Flipping through back issues of New Scientist, in a late spring cleaning of the BLDGBLOG office, I came across two plans for radio astronomy parks that I thought worth mentioning here.
On the one hand, there’s the Square Kilometer Array (SKA). The Array, which will consist of “thousands of antennas with a total collecting area of 1 square kilometre,” requires a “radio-quiet reserve.” That is, it can only function properly given “little or no interference from radio signals of human origin.”
There are two sites now in competition to host it: South Africa’s northern Karoo region and someplace in the Australian outback. The South African site refers to itself as a Radio Astronomy Reserve; the Reserve, if protected by South Africa’s so-called Astronomy Geographic Advantage Act, could include as much as 12 million hectares of landed radio silence (close to 31 million acres).
On the other hand, there are plans for a radio astronomy reserve that would not even be with us here on Earth: Paris-based radio astronomer Claudio Maccone “is calling on the United Nations to recognise a 1820-kilometre-diameter zone on the moon’s far side as the ‘Protected Antipode Circle‘. A crater called Daedalus within this area would be suitable for a future radio-astronomy base,” Maccone suggests – implying that “the moon’s far side will one day be a haven for radio telescopes, free from the electronic chatter of Earth and the many satellites now orbiting it.”
Briefly, I wonder if this future lunar radio base should be open to an architectural design competition. And what of the site in South Africa – could we invent some sort of new architectural typology here: the radio astronomer’s hut, complete with sleeping quarters, skylights, and stacks of back-up harddrives?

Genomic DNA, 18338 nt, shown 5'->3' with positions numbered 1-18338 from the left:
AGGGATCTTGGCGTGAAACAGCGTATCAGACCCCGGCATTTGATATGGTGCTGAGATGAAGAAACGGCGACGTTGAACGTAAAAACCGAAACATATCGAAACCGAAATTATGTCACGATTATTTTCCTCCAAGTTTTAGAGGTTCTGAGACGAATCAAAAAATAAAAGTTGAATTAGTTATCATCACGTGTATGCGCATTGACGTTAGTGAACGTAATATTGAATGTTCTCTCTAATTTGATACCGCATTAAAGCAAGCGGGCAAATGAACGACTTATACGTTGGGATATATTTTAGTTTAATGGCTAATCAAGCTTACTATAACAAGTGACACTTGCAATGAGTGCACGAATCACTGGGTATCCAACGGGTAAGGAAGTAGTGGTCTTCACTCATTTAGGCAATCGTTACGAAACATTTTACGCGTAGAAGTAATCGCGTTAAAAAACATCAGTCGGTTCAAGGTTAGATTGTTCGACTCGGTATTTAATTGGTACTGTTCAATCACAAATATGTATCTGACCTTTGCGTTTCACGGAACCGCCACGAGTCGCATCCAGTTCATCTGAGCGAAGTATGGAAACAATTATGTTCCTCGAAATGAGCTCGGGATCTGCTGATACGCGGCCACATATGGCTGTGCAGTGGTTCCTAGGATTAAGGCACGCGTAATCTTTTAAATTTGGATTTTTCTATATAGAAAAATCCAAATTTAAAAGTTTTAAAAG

Both terrestrial and otherwise, these “optimal radio environments,” as New Scientist describes them, would exist within interesting overlaps of land use policies, preservation statutes, and massively coordinated techno-financial investment networks – complete with quite sizable maintenance and security bills.
How strange it would be, then, to be an armed guard standing there alone at night in the darkness with your back to a machine, its towering dish pointed upward, a mere silhouette in the sky, tracking galaxial magnetism and the slow evolution of stars – till the quiet whir of recalibration tilts that hulking mass a fraction of a degree back down toward the horizon. It’s the only sound you hear for the next two hours.
The radio astronomy reserve as a new site for experimental forms of human solitude.